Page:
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A BREAK FROM THE ROUTINESalsa dancing at Bella Ciao
A BREAK FROM THE ROUTINESalsa dancing at Bella Ciao

They're no longer in the limelight. Salseros in the city have shifted from clubs and bars to quieter venues such as coffee shops, terraces, auditoriums and gyms

If it's Wednesday, it must be Elvis. If it's Friday, Shakira. Sunday? Try Aventura.

Last year, city salseros revelled in the limelight, dipping and spinning in time to flashing cameras and appreciative audiences.

However, as city bars and clubs realise hip hop and house are more profitable, social dancing has been forced off the main stage. Ironically, this seems to be making it even more popular as salsa and jive dancing addicts constantly look for, and find, new venues: terraces, coffee shops, auditoriums, gyms.

Chennai's passionate dance community has been resourceful enough so far to organise dancing through the week. It's a new chapter in the city's dance style.

Lourd Vijay, founder of the LVDS dance school and this year's ambassador to The Hong Kong Salsa Festival, says there has been a global decline in salsa clubs. “New York is the centre of Salsa, and even there only 10 clubs are left of the 110 there used to be 10 years ago,” he says, adding, “It's the same in many parts of the world — Hong Kong, Singapore. In fact, Singapore's only major Salsa club now is Union Square, and it's run by the government.

Changing scenario

The reason clubs give for not promoting salsa is that it's not profitable, since dancers don't drink, and alcohol is, of course, a main source of revenue. “When people dance through the night they need endurance,” says Lourd, explaining why salseros don't hit the bar. “Also, a lot of dancers — and I know many women in Chennai who tell me this — look at salsa as a cardiovascular activity, so they won't want to drink for sure.”

Dance clubs abroad charge for water, which dancers obviously drink in huge quantities. Another trend is stocking chilled juices, and healthy food, which have proved to be popular. This is how socials, where dancers hire DJs and get together in venues such as barns, church halls and auditoriums, are doing increasingly well the world over.

In New York, they're becoming bigger than the clubs. Jimmy Anton's Social Dance, for instance, which runs between the unusual hours of 5 p.m. to 9 p.m. on the 1st and 3rd Sunday of every month has become one of Latin dancing's hottest spot.

Chennai's slowly seeing a similar, if quieter, surge in underground dancing of this sort. Kokila, who runs the Academy of Modern Danse, where she teaches salsa, has been holding socials for years now at the Russian Cultural Centre (where AMD is located).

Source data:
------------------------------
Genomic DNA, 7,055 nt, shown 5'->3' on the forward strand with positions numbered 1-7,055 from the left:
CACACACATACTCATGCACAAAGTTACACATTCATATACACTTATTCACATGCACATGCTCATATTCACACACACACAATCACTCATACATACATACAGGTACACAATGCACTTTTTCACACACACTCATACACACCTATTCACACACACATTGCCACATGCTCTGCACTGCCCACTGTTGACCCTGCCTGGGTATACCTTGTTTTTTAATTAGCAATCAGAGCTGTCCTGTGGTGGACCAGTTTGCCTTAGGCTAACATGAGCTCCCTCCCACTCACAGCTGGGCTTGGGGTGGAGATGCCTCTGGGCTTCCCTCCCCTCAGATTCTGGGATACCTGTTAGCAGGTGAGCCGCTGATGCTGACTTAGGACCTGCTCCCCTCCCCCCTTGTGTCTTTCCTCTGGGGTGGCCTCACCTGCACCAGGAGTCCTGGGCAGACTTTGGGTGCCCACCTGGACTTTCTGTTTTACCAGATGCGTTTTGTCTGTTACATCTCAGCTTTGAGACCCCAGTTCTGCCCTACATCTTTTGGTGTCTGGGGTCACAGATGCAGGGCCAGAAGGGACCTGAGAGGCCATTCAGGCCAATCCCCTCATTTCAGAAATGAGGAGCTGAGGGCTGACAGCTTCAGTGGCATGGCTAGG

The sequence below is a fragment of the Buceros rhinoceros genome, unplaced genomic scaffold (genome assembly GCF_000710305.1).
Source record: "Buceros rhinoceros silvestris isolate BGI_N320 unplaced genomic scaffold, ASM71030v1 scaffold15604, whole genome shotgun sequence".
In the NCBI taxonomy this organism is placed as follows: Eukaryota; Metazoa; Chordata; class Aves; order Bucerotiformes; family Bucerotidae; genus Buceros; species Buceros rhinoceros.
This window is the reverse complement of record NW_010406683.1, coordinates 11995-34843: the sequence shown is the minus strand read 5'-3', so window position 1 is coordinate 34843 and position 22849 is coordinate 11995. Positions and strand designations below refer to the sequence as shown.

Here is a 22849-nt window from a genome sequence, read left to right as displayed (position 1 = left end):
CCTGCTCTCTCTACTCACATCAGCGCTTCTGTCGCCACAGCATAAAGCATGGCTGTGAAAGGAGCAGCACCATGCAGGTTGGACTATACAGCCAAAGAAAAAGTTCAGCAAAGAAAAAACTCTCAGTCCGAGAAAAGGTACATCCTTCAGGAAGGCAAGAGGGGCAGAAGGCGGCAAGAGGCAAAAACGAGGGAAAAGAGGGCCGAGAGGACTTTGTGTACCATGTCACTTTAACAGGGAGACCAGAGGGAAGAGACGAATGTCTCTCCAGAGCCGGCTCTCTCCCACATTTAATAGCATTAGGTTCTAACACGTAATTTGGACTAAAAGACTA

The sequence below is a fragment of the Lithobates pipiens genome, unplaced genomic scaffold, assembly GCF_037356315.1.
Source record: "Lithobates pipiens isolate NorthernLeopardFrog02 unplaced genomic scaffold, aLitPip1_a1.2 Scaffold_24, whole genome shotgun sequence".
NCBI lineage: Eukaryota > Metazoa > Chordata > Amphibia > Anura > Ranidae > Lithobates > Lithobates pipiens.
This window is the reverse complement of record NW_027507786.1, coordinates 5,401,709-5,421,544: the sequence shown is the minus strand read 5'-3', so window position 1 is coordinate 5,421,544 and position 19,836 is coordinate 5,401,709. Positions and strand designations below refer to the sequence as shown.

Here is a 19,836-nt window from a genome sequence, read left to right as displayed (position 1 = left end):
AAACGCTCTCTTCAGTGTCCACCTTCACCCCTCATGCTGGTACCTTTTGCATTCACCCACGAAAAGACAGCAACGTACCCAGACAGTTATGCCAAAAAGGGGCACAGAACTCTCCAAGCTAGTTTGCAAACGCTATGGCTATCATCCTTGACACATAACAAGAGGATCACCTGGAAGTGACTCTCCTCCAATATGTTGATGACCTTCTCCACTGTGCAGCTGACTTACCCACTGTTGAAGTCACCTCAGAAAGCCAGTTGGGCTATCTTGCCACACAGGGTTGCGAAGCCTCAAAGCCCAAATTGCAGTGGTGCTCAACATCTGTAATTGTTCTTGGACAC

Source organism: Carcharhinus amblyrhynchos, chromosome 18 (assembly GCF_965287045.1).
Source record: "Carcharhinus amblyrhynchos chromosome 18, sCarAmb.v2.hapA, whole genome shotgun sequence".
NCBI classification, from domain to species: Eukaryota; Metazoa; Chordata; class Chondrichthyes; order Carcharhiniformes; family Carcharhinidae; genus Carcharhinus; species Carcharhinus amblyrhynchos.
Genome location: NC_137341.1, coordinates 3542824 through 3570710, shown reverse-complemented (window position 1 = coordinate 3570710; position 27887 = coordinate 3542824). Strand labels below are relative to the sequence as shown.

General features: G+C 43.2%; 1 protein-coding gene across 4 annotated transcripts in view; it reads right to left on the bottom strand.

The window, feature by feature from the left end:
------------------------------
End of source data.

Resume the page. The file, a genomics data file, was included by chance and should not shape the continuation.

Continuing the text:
Sriram Gopal, a fervent supporter of earthy Cuban style salsa, which is danced far less than the showy LA style in India, calls himself the “original underground.” In a bid to avoid getting “political” his dance classes are obstinately independent, unaligned to a school or venue. “We don't even have a name,” he laughs. “I still feel salsa's not about making money. The profits here are making more friends, and getting to dance.”

He began his classes in a friend's college auditorium. “I keep getting calls from people saying, ‘We don't want to go a class. Find a place, so we can just dance.” Today, they operate from High On Caffeine (HOC), in Adyar, on Sundays between 1 p.m. to 4 p.m. “People come by word of mouth,” he says, adding that dancers need to be vouched for before they're let into the groups in salsa is a fairly intimate dance. “Not a word of advertising. No brochure. No stark outsiders. We've got about 80 people, and expect it to grow.” In classic underground style, it's laid back, relaxed and comfortable. “People come in, have an iced tea or sandwich, dance for a while…” After that, everyone's off to Havana, which has opened its doors to the dance community on Sundays from 4.30 p.m. to 6.30 p.m. Salsa, Jive, Bachata, Zouk — this is the best time to see it all, as the floor gets packed with hi-voltage moves.

Arun Srinivasan, who heads LVDS in Chennai, keeps track of the many venues, encouraging his students and friends to turn up. “The scene's picking up,” he says, discussing how he expects this movement to get much bigger as more dancers join the community. “People who come to my class — even the beginners — want to start dancing in a social setting.” He adds that the afternoon sessions have also turned out to be an advantage, “Students in hostels, people with early deadlines … They can all come here.”

Why take all this trouble to get a few hours of familiar music? “On Monday morning, we all need to go back to work, and our regular lives,” says Sriram. The frequent dancing breaks are the equivalent of oases in the desert. Short, but powerfully refreshing.

SHONALI MUTHALALY

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